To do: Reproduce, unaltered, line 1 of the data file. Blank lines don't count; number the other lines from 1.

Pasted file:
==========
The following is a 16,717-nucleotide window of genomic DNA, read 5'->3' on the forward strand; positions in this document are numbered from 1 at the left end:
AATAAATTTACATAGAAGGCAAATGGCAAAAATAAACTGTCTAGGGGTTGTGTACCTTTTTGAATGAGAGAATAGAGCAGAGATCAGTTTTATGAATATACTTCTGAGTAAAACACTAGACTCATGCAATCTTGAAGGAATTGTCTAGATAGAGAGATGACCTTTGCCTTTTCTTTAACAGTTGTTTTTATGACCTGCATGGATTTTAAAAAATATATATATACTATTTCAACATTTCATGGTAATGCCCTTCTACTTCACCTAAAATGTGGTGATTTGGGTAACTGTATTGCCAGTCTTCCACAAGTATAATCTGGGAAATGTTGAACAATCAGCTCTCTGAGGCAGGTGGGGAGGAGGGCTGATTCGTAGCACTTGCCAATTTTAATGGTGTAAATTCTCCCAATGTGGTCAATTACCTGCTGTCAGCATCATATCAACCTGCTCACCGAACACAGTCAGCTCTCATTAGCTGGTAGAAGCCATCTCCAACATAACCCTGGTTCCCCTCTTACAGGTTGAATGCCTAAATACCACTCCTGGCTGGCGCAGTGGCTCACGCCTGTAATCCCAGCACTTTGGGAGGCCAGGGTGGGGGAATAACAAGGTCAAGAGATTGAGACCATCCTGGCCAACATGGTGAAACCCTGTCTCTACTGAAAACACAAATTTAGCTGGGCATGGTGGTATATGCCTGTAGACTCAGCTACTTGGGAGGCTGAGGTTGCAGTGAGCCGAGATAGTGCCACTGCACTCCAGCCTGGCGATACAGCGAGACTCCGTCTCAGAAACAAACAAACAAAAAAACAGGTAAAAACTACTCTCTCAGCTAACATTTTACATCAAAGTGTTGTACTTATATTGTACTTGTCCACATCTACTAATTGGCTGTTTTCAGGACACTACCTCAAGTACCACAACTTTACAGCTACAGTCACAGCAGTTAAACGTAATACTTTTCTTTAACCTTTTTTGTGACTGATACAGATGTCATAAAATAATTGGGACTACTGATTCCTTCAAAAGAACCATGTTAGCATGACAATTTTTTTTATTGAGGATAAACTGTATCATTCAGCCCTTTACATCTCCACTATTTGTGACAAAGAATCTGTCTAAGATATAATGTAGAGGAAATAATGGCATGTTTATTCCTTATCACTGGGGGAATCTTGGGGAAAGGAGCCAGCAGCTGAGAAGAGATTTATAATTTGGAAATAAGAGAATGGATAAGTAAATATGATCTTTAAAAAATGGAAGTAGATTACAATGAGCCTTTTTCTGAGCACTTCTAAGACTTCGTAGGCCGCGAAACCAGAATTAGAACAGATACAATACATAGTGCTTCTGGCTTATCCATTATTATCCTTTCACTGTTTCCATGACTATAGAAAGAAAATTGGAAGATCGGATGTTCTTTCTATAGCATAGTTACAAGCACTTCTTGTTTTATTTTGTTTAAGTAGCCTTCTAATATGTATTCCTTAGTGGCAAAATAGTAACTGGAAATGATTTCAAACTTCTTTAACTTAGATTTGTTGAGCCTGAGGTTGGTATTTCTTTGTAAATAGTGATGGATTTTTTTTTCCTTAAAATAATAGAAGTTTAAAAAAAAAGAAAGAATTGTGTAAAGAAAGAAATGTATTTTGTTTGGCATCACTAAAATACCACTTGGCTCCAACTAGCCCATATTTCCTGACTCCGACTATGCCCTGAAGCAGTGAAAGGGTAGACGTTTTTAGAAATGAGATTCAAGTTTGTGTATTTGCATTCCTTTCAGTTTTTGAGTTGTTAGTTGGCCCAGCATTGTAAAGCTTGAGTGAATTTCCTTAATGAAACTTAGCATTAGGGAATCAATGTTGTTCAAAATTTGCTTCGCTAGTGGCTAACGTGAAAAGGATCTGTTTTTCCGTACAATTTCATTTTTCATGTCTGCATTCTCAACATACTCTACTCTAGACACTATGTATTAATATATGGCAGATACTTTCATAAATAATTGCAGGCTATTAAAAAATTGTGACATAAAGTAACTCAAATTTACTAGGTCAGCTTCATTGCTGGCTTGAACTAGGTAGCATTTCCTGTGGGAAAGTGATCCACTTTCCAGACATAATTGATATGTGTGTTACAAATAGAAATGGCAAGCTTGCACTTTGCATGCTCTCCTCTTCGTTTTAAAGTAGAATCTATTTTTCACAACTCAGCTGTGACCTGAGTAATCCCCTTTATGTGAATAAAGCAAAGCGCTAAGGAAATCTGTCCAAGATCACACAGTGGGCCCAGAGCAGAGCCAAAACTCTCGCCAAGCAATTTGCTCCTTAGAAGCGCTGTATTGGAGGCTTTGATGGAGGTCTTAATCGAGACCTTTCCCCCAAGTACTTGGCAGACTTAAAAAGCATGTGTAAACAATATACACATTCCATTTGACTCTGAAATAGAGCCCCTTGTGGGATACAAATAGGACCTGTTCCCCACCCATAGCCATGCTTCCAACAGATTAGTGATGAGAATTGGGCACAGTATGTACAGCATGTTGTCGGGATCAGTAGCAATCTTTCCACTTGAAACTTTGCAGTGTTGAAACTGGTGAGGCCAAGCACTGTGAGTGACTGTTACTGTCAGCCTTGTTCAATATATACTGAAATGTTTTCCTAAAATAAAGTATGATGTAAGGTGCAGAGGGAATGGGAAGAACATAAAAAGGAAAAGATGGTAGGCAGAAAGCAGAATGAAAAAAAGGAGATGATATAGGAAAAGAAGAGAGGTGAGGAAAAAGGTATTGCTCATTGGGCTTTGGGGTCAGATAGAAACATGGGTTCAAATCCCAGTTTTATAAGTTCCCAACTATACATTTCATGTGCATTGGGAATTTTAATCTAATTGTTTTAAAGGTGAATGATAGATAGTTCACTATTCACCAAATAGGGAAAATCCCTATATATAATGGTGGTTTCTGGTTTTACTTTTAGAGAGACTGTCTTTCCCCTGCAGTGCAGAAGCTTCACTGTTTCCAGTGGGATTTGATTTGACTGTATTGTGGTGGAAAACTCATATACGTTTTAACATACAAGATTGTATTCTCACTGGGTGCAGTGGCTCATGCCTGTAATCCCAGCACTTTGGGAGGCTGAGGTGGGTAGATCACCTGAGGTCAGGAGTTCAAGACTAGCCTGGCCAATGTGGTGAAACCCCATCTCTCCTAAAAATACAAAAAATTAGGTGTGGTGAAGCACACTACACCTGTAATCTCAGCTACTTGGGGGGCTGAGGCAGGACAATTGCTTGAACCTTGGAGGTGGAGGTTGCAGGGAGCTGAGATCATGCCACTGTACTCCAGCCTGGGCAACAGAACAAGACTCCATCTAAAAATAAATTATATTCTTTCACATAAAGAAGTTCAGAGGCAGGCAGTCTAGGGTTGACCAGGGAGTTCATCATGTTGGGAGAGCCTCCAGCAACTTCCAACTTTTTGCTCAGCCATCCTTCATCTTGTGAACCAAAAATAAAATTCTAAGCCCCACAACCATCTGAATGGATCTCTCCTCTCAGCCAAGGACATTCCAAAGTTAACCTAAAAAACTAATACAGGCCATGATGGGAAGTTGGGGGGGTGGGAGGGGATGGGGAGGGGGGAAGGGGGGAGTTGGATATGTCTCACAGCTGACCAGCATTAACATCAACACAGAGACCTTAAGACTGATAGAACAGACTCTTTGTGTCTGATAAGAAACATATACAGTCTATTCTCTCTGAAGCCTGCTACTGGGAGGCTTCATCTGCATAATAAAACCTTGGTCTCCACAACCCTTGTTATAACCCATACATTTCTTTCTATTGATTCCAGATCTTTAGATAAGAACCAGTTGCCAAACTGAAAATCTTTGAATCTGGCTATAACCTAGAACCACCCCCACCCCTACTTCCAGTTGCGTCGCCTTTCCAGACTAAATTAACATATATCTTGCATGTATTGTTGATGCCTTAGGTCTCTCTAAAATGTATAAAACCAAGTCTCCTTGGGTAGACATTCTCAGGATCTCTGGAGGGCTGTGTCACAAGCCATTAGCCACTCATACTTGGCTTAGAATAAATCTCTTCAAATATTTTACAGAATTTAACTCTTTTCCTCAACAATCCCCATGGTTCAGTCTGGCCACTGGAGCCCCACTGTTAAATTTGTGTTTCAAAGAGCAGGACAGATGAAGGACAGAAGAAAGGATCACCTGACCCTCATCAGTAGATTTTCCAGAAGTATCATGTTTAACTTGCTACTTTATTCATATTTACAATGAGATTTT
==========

The following is a 16,717-nucleotide window of genomic DNA, read 5'->3' on the forward strand; positions in this document are numbered from 1 at the left end: